Your Personality May Determine How You Respond to Placebo Pills

The placebo effect is a puzzling phenomenon. Placebos (sugar pills or saline solutions secretly substituted for actual drugs) are commonly used in clinical trials to set a baseline against which to measure the effects of a drug. However, people in the placebo group will often show improvements alongside the treatment group. The fact that an inactive substance, such as a sugar pill, can lead to … Continue reading Your Personality May Determine How You Respond to Placebo Pills

New Detailed Brain Map Could Aide Future Understanding

Researchers have created the most detailed general map of the brain to date by scanning the brains of 1200 people. After recording detailed imaging of the subjects’ brain activity as they performed a variety of mental tasks, the information was used to ‘teach’ a computer to identify spatial ‘regions’ of related activity. These regions span the brain, creating a 3D, puzzle-like map. Also called a … Continue reading New Detailed Brain Map Could Aide Future Understanding

Oh no! Recent paper may make it harder to blame your character faults on birth order

If you have siblings you’ve probably been told at one point or another that firstborns are bossy, the youngest is spoiled and the poor middle child is always neglected. People have been trying to figure out the effect of birth order on personality for over a hundred years and at times it feels that with each month a new study pops up either supporting or … Continue reading Oh no! Recent paper may make it harder to blame your character faults on birth order

A Reanalysis: Paxil Declared Unsafe for Teens

In 2001, a famous clinical trial, Study 329, declared that the antidepressant Paxil was safe for adolescents. After a great deal of controversy, criticism, and numerous lawsuits, patient level data was finally made available by GlaxoSmithKlein for reanalysis. The original study found that adolescents on Paxil fared no better than those given a placebo on the study’s standard depression questionnaire, but did improve according to … Continue reading A Reanalysis: Paxil Declared Unsafe for Teens

Ask the Brain: Why Do We Crave Sugar When We’re Stressed?

In America, uncontrolled sugar consumption is a concern because of its contributions to obesity and diabetes. A recent study investigated the psychological basis of sugar cravings during times of stress. Researchers proposed that sugar turns down the stress response in the human brain. As a result, we may be consuming sugar as a quick way to hold back feelings of stress. To test this hypothesis, … Continue reading Ask the Brain: Why Do We Crave Sugar When We’re Stressed?

ScienceEd

Sparking Scientific Curiosity: (R)evolutions in the way we teach and learn

Presented by Kevin Harlen, Greg Kestin, Katie Dagon, and Ben Morris Science education is a hot topic many of us have heard discussed widely in the media, by politicians and in America’s school systems. This talk will shed light on the different aspects of science education, why they are important and how they will impact us today and in the future. Our presentation will open … Continue reading Sparking Scientific Curiosity: (R)evolutions in the way we teach and learn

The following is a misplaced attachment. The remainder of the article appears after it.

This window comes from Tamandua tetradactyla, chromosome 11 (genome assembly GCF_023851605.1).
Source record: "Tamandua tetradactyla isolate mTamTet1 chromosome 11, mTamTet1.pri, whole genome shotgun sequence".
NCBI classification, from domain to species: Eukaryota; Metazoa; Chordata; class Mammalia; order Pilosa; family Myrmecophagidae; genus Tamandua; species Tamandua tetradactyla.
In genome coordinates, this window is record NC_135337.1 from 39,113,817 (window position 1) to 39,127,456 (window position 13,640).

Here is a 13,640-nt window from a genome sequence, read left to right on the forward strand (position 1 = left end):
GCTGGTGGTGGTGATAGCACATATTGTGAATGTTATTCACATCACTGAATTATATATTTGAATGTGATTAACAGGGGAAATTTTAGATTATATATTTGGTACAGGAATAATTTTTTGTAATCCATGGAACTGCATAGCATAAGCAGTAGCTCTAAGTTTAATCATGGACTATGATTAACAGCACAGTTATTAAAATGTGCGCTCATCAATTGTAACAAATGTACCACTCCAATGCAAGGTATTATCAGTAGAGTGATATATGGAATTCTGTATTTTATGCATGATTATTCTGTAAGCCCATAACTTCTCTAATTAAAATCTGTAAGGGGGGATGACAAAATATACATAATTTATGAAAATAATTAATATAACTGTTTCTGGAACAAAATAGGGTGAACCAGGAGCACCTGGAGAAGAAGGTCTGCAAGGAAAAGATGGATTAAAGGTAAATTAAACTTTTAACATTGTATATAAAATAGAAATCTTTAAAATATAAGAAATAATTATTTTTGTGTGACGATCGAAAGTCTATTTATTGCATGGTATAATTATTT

Born to be Bad? The Biological Basis of Criminal Behavior

Presented by Clare Malone Is there a biological reason why some people become violent offenders? This is an area of biology with many legal, ethical, and societal implications. Tonight we will focus on what the biology can, and cannot, tell us about the causes of violent behavior. We will talk about the studies that have been done, their results, and their limitations. Along the way … Continue reading Born to be Bad? The Biological Basis of Criminal Behavior

Mindfulness meditation: A mental workout to benefit the brain

Meditation has ancient, religious roots, but it has also become a secular practice, implemented to promote wellbeing and to treat depression and anxiety. Skeptics might be wary of this jump from spiritual origins to medical treatment, but mounting evidence suggests that meditation can have tangible effects on the brain. In a practice called mindfulness meditation, people concentrate on the present moment: on breathing, physical sensations, … Continue reading Mindfulness meditation: A mental workout to benefit the brain

Mind control: mapping motivation with light

— It has been estimated that around 20 percent of people suffer from major depression. In addition to symptoms such as persistent negative feelings, fatigue, and difficulty concentrating, depression can be marked by a debilitating lack of motivation. Unfortunately, very little is known about the biological causes of depression, much less how it affects motivation. In a paper recently published in Nature, however, Professor Karl Deisseroth and his team have begun unraveling the dynamics behind motivation—and the lack thereof experienced in people with depression. Continue reading Mind control: mapping motivation with light

Thinking About Thinking: the science of decision-making from an economics and neurobiology perspective

Presented by Jessica Laird, Brenna Krieger, and Philip Shiu Decision-making is part of our daily routine, but what is really going on in our heads? This lecture will explore the science of decision-making from the perspectives of Economics and Neurobiology. First, we’ll learn how economists examine decision-making when there is a tradeoff between immediate and future happiness. For example, how do people compare the present … Continue reading Thinking About Thinking: the science of decision-making from an economics and neurobiology perspective